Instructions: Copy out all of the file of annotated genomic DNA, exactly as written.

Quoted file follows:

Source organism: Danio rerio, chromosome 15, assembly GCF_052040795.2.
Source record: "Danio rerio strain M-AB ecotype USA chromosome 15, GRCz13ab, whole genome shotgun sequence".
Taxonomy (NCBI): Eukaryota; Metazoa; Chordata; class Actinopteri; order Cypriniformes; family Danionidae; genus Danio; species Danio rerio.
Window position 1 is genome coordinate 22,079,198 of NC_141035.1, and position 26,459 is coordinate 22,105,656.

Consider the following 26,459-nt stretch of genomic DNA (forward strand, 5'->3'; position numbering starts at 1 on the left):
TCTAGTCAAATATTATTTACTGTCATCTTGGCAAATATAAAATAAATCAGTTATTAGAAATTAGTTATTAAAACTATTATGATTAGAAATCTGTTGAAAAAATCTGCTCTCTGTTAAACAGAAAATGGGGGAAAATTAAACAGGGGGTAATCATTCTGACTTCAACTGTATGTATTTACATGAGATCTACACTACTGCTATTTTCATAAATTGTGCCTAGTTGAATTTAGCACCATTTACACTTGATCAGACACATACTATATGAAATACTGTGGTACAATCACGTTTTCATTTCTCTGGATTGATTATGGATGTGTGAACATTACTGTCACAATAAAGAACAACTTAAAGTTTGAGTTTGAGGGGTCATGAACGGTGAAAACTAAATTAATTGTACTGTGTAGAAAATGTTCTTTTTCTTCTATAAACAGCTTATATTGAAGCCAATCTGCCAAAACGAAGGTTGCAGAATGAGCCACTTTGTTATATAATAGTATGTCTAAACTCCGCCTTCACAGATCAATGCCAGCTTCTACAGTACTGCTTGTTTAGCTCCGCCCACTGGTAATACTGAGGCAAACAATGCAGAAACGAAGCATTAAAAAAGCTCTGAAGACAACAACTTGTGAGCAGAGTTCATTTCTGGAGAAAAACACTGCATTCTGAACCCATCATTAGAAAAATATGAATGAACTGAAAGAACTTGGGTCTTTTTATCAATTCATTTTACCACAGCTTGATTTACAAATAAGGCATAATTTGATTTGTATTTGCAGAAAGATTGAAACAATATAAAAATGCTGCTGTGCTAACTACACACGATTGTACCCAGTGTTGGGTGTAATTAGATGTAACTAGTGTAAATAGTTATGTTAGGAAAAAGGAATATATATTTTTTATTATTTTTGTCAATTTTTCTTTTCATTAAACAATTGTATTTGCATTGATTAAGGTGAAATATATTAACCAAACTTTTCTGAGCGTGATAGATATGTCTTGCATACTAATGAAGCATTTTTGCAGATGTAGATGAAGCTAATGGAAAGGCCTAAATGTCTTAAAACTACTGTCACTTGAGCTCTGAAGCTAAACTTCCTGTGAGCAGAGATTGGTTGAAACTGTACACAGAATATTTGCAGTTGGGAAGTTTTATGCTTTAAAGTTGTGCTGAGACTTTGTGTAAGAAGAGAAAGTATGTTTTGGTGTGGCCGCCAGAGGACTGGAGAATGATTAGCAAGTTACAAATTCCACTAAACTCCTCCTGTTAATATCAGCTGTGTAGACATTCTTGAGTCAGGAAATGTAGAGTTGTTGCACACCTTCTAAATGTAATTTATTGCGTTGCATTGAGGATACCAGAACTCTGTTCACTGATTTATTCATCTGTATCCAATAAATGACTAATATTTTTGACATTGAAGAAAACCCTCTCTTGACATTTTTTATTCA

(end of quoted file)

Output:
Source organism: Danio rerio, chromosome 15, assembly GCF_052040795.2.
Source record: "Danio rerio strain M-AB ecotype USA chromosome 15, GRCz13ab, whole genome shotgun sequence".
Taxonomy (NCBI): Eukaryota; Metazoa; Chordata; class Actinopteri; order Cypriniformes; family Danionidae; genus Danio; species Danio rerio.
Window position 1 is genome coordinate 22,079,198 of NC_141035.1, and position 26,459 is coordinate 22,105,656.

Consider the following 26,459-nt stretch of genomic DNA (forward strand, 5'->3'; position numbering starts at 1 on the left):
TCTAGTCAAATATTATTTACTGTCATCTTGGCAAATATAAAATAAATCAGTTATTAGAAATTAGTTATTAAAACTATTATGATTAGAAATCTGTTGAAAAAATCTGCTCTCTGTTAAACAGAAAATGGGGGAAAATTAAACAGGGGGTAATCATTCTGACTTCAACTGTATGTATTTACATGAGATCTACACTACTGCTATTTTCATAAATTGTGCCTAGTTGAATTTAGCACCATTTACACTTGATCAGACACATACTATATGAAATACTGTGGTACAATCACGTTTTCATTTCTCTGGATTGATTATGGATGTGTGAACATTACTGTCACAATAAAGAACAACTTAAAGTTTGAGTTTGAGGGGTCATGAACGGTGAAAACTAAATTAATTGTACTGTGTAGAAAATGTTCTTTTTCTTCTATAAACAGCTTATATTGAAGCCAATCTGCCAAAACGAAGGTTGCAGAATGAGCCACTTTGTTATATAATAGTATGTCTAAACTCCGCCTTCACAGATCAATGCCAGCTTCTACAGTACTGCTTGTTTAGCTCCGCCCACTGGTAATACTGAGGCAAACAATGCAGAAACGAAGCATTAAAAAAGCTCTGAAGACAACAACTTGTGAGCAGAGTTCATTTCTGGAGAAAAACACTGCATTCTGAACCCATCATTAGAAAAATATGAATGAACTGAAAGAACTTGGGTCTTTTTATCAATTCATTTTACCACAGCTTGATTTACAAATAAGGCATAATTTGATTTGTATTTGCAGAAAGATTGAAACAATATAAAAATGCTGCTGTGCTAACTACACACGATTGTACCCAGTGTTGGGTGTAATTAGATGTAACTAGTGTAAATAGTTATGTTAGGAAAAAGGAATATATATTTTTTATTATTTTTGTCAATTTTTCTTTTCATTAAACAATTGTATTTGCATTGATTAAGGTGAAATATATTAACCAAACTTTTCTGAGCGTGATAGATATGTCTTGCATACTAATGAAGCATTTTTGCAGATGTAGATGAAGCTAATGGAAAGGCCTAAATGTCTTAAAACTACTGTCACTTGAGCTCTGAAGCTAAACTTCCTGTGAGCAGAGATTGGTTGAAACTGTACACAGAATATTTGCAGTTGGGAAGTTTTATGCTTTAAAGTTGTGCTGAGACTTTGTGTAAGAAGAGAAAGTATGTTTTGGTGTGGCCGCCAGAGGACTGGAGAATGATTAGCAAGTTACAAATTCCACTAAACTCCTCCTGTTAATATCAGCTGTGTAGACATTCTTGAGTCAGGAAATGTAGAGTTGTTGCACACCTTCTAAATGTAATTTATTGCGTTGCATTGAGGATACCAGAACTCTGTTCACTGATTTATTCATCTGTATCCAATAAATGACTAATATTTTTGACATTGAAGAAAACCCTCTCTTGACATTTTTTATTCA